Facebook is finally taking a tougher stance on vaccine misinformation. With help from the World Health Organization (WHO), the company has expanded the number of claims it will remove from its platform. You can see the full list on its Help Center, but some of the more notable ones include claims that suggest COVID-19 is man-made or that it's safer to get sick from the disease than it is to get vaccinated against it. In a major step forward, the company says it will also remove claims that vaccines are toxic or that they can cause autism.
Facebook's enforcement actions will initially focus on Pages, groups and accounts that violate its new rules. The company says it will remove repeat violators. Meanwhile, moderators of groups that have violated Facebook's policies against COVID-19 and vaccine misinformation in the past will have to approve every post on their page. As an added protection, third-party fact-checkers can still scrutinize claims that don't outright violate the company's policies on COVID-19 or vaccines. If they're determined to be false or misleading, Facebook says it will label and demote those posts.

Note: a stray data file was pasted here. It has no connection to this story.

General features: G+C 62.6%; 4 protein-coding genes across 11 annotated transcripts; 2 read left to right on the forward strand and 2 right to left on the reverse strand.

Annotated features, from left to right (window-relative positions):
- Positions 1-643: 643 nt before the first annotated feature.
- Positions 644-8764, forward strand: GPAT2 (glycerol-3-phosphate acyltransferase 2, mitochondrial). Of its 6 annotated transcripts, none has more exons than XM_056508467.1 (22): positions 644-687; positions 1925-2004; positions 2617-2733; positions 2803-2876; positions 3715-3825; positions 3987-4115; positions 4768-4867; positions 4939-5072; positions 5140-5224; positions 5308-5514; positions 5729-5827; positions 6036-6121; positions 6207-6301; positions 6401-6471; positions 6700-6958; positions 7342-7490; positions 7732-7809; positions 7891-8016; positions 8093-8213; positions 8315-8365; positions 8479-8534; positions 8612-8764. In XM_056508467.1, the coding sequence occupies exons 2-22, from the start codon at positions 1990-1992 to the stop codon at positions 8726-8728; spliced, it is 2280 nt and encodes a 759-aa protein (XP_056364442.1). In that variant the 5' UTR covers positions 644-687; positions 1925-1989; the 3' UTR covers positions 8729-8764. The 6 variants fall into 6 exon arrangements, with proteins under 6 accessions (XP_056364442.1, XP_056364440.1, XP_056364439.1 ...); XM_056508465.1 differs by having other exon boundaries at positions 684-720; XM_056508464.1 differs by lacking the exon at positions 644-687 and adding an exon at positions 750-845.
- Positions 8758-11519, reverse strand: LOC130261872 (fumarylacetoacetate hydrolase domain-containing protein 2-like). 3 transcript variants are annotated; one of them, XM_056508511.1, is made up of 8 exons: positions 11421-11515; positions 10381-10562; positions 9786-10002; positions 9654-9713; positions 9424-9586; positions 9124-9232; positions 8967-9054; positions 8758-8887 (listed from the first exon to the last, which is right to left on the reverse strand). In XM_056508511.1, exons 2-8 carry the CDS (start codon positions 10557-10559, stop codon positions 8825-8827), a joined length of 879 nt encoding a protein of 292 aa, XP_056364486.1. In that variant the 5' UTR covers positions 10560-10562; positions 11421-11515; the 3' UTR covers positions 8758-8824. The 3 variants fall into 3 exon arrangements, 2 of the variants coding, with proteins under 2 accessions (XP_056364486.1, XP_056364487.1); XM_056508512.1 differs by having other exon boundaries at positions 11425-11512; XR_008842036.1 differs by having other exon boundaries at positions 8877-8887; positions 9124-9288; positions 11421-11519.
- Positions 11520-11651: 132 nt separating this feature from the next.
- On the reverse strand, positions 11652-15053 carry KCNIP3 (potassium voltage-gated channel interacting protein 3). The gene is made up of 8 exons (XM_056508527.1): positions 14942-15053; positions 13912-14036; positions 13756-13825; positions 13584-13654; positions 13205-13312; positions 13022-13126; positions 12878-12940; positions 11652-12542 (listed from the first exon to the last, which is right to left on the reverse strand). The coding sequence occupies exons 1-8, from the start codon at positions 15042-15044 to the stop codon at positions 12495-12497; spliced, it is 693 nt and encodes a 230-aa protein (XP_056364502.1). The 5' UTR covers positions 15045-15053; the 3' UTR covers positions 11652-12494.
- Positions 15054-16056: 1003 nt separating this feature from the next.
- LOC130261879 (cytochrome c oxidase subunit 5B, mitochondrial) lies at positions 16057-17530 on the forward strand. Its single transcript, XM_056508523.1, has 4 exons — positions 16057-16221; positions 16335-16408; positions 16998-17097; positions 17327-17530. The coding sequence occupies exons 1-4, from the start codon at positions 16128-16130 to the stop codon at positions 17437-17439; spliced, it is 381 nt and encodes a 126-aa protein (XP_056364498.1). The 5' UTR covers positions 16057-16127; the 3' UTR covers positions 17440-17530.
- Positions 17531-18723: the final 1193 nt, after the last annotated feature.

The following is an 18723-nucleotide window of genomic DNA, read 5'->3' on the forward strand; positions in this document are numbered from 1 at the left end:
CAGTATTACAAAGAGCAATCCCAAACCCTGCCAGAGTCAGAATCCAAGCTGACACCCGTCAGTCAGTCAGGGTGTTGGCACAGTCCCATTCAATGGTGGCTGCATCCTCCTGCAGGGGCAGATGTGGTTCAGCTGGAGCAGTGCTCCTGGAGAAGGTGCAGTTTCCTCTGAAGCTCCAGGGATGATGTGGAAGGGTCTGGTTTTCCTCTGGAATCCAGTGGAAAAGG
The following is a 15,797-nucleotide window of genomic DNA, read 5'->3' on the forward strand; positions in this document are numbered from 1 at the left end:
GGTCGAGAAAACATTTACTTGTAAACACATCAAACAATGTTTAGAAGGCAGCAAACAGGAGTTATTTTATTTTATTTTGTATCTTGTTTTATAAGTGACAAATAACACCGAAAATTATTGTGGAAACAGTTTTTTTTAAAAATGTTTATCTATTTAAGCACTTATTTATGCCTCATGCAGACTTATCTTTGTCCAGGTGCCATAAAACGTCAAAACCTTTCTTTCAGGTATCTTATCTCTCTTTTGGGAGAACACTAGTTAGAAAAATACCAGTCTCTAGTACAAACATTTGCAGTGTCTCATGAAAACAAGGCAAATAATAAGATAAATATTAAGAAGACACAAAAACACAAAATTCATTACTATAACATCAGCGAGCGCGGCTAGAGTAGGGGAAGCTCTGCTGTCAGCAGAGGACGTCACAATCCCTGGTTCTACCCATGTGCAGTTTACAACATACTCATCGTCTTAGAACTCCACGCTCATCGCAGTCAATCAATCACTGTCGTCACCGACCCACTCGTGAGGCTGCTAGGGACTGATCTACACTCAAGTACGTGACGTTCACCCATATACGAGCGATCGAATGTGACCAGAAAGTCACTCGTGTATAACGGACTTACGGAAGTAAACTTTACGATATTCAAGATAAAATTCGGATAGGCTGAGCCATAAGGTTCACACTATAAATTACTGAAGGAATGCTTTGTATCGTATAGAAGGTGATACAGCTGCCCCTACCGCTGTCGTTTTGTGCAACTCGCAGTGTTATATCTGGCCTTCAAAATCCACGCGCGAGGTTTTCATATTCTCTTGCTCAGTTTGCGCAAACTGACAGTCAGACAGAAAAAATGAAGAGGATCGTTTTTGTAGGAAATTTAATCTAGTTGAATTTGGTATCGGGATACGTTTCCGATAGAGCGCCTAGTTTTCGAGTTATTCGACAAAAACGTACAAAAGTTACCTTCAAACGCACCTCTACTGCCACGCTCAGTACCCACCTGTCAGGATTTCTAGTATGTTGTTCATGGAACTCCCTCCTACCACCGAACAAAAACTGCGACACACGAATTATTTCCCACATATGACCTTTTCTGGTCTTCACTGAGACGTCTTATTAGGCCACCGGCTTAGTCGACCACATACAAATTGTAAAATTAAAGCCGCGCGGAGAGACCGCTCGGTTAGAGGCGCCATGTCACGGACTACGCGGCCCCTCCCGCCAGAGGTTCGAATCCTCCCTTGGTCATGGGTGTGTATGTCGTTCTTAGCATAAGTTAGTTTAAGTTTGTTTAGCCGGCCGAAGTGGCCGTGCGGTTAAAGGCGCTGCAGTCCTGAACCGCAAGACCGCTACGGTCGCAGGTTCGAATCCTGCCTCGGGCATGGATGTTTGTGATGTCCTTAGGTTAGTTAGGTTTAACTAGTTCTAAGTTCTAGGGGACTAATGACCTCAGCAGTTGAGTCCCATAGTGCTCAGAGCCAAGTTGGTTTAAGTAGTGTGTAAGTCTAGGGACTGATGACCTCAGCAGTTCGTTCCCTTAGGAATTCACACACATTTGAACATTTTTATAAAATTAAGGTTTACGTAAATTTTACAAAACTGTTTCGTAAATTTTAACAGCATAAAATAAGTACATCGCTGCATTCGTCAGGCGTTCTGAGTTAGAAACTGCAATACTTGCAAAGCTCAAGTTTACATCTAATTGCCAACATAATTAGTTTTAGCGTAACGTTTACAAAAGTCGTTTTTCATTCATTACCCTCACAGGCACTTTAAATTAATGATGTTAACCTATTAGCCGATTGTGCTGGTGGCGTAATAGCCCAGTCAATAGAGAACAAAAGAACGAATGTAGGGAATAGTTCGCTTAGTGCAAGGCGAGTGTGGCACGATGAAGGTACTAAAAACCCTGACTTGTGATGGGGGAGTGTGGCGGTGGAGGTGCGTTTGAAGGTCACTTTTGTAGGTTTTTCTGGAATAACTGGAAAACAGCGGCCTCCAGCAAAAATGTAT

"These new policies will help us continue to take aggressive action against misinformation about COVID-19 and vaccines," the company said.
Besides taking a stricter stance on vaccine misinformation, Facebook says it will simultaneously take additional steps to get the right information to people. Like Google, the company will help find out how they can get vaccinated. Starting this week, Facebook's COVID-19 Information Center will include links to local health authorities that have details on their websites about who can get a vaccine at the moment, as well as how to go about getting one. As that information becomes more widely available elsewhere, Facebook will share that information in other countries, in addition to making the Information Center available through Instagram.
To complement those efforts, the company will donate $120 million in ad credits to public health agencies, NGOs and the UN, as well as provide those organizations with training and support as they work to get authoritative information out to people.
Historically, Facebook's efforts to curb vaccine misinformation on its platforms have been mostly ineffective due to the fact the company stopped short of banning that type of content altogether. Even with Facebook pointing people toward authoritative sources, accounts promoting conspiracy theories and inaccurate information have dominated its search results page.